Contact (Part 1?)

Great science fiction stories should leave the readers asking questions. This statement is probably true of all stories, but I’m particularly interested in science fiction, so I’m focusing on those. In the past week or so I’ve had intense discussions about science fiction television shows and films, and I’ve thought intense things about science fiction books, but I lack others who have read those books to have quite the same kinds of discussion. I’ve posted the discussion I had with a friend on Twitter about the Star Trek: The Next Generation episode “The Measure of a Man” (Season 2, episode 9) before (and here is it again), but even now I’m having new thoughts about that episode – about the importance of addressing ideas we hold to be true (in this case, the consciousness of Data) against those who do not agree in a way which allows us to examine our viewpoint and make it more forcefully. I wish I could do that too, sometimes. I’ve been reflecting on how stories encourage us to ask those questions, how they might lead us to certain answers, and what it is useful to ask in science fiction; in particular recently I have been thinking about the question of contact with alien life.

There are two principal sources of these thoughts: the first was reading the Hugo Award nominated The Three-Body Problem by Liu Cixin (translated by Ken Liu); the second was this article in February’s Clarkesworld magazine, which I only just got around to reading. (In the background, I’ve been re-watching The X Files too, in which contact comes up a lot). In the Clarkesworld article, Mark Cole discusses the limited examples of “friendly aliens” in science fiction (mostly cinema; there’s no discussion of the Federation or Ekumen or any other alliance of worlds) and suggests that stories of conquering aliens are more common because we can believe that from human nature and history. I’m not completely convinced that human history is quite so replete with conquerors and violence (perhaps European history) rather than co-operation and allegiance – perhaps it’s just that the conflict receives greater emphasis in our history books? But I also feel that this interpretation is a far too literal reading of contact stories. The Three-Body Problem discusses the impact it would have on human society if the existence of extraterrestrial life were discovered, which is a much more interesting idea. In this scenario, human beings discover that they are not alone in the galaxy and have to come to terms with that knowledge. The approach here is more interesting because it looks at how human beings behave, requiring no idea about the alien life at all – because we have no idea what alien life is like, but we know how human beings react to the unknown, or to new knowledge. Personally, I find the questions about how human beings behave much more interesting than inventing an alien conqueror.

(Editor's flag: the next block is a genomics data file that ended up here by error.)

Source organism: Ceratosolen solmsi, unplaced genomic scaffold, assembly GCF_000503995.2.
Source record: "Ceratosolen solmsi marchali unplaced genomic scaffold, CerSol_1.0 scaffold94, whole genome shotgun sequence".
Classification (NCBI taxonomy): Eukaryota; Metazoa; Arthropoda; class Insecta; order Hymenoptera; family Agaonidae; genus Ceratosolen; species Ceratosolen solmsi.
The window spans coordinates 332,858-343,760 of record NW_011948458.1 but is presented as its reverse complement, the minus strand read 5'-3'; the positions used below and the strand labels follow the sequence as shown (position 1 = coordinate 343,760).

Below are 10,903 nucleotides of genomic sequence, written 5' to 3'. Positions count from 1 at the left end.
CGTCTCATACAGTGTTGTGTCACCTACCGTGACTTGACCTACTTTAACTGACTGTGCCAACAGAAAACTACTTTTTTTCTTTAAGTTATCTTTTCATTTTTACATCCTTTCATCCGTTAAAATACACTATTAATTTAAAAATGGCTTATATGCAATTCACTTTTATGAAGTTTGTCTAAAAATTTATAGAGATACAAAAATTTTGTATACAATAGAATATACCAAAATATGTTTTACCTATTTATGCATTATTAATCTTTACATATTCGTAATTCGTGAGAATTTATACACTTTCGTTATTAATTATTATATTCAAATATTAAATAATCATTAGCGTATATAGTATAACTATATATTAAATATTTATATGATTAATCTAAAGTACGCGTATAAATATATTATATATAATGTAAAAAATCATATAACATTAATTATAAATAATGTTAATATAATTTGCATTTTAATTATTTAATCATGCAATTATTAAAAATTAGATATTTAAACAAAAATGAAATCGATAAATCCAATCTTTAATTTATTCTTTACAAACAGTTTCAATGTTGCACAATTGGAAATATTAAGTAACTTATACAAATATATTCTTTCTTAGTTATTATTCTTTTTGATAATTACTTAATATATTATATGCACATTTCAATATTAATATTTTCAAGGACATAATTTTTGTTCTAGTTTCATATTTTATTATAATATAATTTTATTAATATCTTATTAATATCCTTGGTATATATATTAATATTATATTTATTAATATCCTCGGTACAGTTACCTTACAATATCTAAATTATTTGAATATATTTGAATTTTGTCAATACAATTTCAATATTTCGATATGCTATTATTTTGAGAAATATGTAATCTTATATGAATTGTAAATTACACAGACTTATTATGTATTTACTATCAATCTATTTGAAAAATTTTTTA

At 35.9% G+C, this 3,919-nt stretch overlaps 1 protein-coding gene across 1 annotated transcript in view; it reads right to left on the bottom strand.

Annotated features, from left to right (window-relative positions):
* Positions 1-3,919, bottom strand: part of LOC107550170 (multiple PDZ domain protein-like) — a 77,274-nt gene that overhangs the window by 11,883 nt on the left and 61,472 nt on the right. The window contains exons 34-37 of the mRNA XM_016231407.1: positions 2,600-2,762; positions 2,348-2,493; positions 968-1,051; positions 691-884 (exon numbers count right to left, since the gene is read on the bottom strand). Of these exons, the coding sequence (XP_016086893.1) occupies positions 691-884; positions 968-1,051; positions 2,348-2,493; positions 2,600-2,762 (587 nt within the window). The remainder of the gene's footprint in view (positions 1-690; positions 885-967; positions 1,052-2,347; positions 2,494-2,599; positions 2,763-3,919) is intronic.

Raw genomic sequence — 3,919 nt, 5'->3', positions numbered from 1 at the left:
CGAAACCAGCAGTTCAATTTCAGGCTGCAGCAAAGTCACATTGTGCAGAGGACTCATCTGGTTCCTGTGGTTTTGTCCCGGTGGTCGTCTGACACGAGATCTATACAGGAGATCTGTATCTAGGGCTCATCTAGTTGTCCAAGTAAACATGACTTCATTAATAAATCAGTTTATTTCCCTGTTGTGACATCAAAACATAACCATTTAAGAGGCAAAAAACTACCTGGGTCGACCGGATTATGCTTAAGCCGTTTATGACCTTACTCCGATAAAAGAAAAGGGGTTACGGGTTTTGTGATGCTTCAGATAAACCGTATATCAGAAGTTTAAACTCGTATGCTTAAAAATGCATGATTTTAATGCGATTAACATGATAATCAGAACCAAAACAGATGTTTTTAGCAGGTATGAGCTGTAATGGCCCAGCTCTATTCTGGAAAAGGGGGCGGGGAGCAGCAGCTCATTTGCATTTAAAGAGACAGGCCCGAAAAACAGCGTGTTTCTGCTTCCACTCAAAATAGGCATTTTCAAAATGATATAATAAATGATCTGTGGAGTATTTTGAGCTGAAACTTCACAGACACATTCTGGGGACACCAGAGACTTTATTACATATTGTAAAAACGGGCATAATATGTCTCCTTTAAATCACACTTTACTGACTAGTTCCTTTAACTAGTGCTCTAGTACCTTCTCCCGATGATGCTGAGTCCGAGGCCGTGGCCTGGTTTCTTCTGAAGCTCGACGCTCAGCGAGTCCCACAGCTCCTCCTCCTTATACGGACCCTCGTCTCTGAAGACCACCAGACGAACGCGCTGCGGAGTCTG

3 thoughts on “Contact (Part 1?)

  1. I love Star Trek, and “The Measure of a Man” is one of the most memorable episodes.

    That’s an interesting point about the way that aliens are portrayed in science fiction. I absolutely agree with you about science fiction leaving the reader asking questions, and that’s one of the reasons why I love stories about humanity interacting with aliens. It’s why I love the Federation. I think too many alien invasion stories just take the generic action movie format (fighting a foreign bad guy) and make the bad guy from another planet, instead of another country. However, I do think that alien invasion stories can be done in an interesting way as well, with some metaphor for a real-world issue. Ultimately, though, the point is that it’s supposed to say something about humanity.

  2. I have so much more to say on this topic; if I could keep to a regular blogging schedule there’d be another couple of posts on it by now.

    I like the Federation, although not as much as the Ekumen (from Ursula K. Le Guin’s Hainish Cycle), because of the vast array of different versions of contact that are scattered throughout the Star Trek series (although I’ve only seen The Original Series, one-and-a-half seasons of The Next Generation, and a couple of Voyager episodes so far). I wonder, though, about the Prime Directive alongside other narratives of conquest and interaction, if in telling these stories we don’t privilege the conquests narratives of human history over those times when contact and connectivity are about co-operation and support, which is another important part of human history. I think such stories might be more difficult to construct in television and film (the primary media of Star Trek) but they do come up in the Hainish/Ekumen novels. Particularly, there is the question of how contact/conquest works when travelling over long, difficult distances.

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